May 14, 2023
Someone has said recently that if you are not anxious about the future, you are not paying attention to the news! -From our tensions with Russia and China, to lingering issues in the Middle East, and of course the prospects of Global Warming, -not to mention the uncertainty in the economy, whether inflation or recession. –If that’s not enough there’s the ongoing saga of mass shootings! –Or maybe you’re just worried about the specific threats like the proposals from some politicians to cut your Social Security and Medicare benefits. –I don’t mean to depress you this morning, but I think these are all things most of us have on the back of our minds.
You can count on some politicians trying to manipulate the anxieties. They will be saying something like “Vote for me, I’ll save you!” -Whether they have any real answers or not! And surely, there will be some Christian doomsayers who take it all as a sign of ‘The End.’
Anxiety in John’s day was perhaps spread over fewer issues but no less pervasive for early Christians. By the time the gospel was written there had been state sponsored persecution of Christians for around 40 to 50 years, -resulting in the torture and death of many believers and certainly almost all of the disciples. Not to mention the war between Israel and Rome which had ended just 20 or 30 years before. That war had destroyed Jerusalem and killed up to one million people. Folks were wondering where God was in all of this. Believers were asking –Why hasn’t Jesus come back to straighten out this mess? John wanted to offer some comfort and reassurance.
John reminds them, And us, that they were not orphaned, not abandoned, just because the world is not what they expected or hoped. He recalls Jesus’ words “I will not leave you orphaned” as words of assurance and promise for God’s comfort and grace. It was a reminder that God is still God and that Jesus brought God’s presence into the world. It was an affirmation that God has not given up on us or simply left us to our own devices.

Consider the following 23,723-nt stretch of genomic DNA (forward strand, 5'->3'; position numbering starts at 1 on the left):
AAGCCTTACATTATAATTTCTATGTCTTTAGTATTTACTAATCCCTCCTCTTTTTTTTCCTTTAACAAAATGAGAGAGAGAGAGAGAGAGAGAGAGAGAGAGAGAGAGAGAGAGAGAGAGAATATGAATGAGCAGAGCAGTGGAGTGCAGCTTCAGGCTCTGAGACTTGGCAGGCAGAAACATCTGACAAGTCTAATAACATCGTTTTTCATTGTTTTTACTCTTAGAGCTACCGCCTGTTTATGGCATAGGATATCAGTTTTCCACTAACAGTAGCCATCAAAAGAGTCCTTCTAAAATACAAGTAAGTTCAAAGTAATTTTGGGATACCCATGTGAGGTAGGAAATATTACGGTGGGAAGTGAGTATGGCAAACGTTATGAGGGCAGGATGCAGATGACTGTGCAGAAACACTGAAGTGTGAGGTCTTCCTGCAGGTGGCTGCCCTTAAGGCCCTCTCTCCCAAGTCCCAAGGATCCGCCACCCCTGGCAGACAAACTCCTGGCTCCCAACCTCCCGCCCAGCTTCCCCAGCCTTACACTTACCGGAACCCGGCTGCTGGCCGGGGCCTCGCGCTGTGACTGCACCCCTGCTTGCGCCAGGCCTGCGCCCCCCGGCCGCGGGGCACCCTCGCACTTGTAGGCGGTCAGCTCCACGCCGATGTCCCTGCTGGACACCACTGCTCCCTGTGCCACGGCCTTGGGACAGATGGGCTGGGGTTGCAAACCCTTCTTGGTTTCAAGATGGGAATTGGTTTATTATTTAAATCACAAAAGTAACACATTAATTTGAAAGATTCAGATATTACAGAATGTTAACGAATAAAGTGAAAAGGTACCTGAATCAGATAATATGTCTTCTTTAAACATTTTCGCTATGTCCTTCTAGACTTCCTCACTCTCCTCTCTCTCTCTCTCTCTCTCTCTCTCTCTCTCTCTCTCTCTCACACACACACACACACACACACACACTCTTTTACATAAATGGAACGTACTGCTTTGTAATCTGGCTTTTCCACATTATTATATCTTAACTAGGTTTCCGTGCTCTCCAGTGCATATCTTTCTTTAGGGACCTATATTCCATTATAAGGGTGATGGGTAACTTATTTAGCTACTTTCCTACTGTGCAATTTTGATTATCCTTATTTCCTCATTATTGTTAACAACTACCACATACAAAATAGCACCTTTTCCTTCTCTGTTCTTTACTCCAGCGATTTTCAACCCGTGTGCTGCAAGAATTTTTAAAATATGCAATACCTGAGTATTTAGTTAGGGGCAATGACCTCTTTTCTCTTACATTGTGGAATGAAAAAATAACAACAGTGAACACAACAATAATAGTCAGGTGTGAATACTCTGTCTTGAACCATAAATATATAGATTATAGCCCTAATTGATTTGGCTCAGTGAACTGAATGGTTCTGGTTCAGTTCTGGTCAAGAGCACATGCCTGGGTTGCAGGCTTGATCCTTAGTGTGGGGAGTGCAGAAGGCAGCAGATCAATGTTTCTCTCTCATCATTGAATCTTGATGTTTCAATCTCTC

John says Jesus promised the Parakleitos, (in the Greek) (advocatus) in the Latin. English translations vary: Advocate, Counselor, Helper, Friend, Comforter, depending on what translation you use. In John’s time The Paraclete, or Advocate, was the one called on in behalf of the prisoner, or the victim, to speak in his place and in his name, or to act on his behalf. The Paraclete, then, is the universal advocate, the one on your side, to support and comfort, to stand with us in the trials of life. This Advocate/Counselor/ Comforter will be present for us in the midst of the world’s chaos and trouble helping us in all the tough times.
The image John uses is a powerful one: Jesus is leaving this world but he will not be abandoning us. Jesus will not leave us orphaned! Being orphaned, then, as now, was a tragic kind of aloneness that brings a special vulnerability.
I remember one young woman in my first church, she was in her 30’s, as I remember, and married, but when her parents were both killed in a tragic auto accident, she kept saying, in her grief, “I’m an orphan now.” -It was an expression of her sense of aloneness, of being cut off from her roots and those she had counted on and relied on for advice and nurture in her life.
-Not only in childhood but in different ways even in adulthood. She could hardly fathom not having them in her life. The old spiritual catches the feeling as it wails “I feel like a motherless child,” depicting the special aloneness and defenselessness that is imaged.
John is writing to a church experiencing some of those same feelings of abandonment. Christians were in fear of being found out. Kind of like illegal immigrants in our world. You only needed someone to accuse you of being ‘one of those’ to be accused of being disloyal to the empire –or the emperor- by virtue of your Christian faith and you could be hauled before the court with an uncertain fate. Those experiencing such hardship and pressure couldn’t help but ask themselves: –Why hasn’t Jesus returned? –Why hasn’t God done something? — The feeling of abandonment was real. Life had become precarious. Christians had real reasons for questions and anxiety.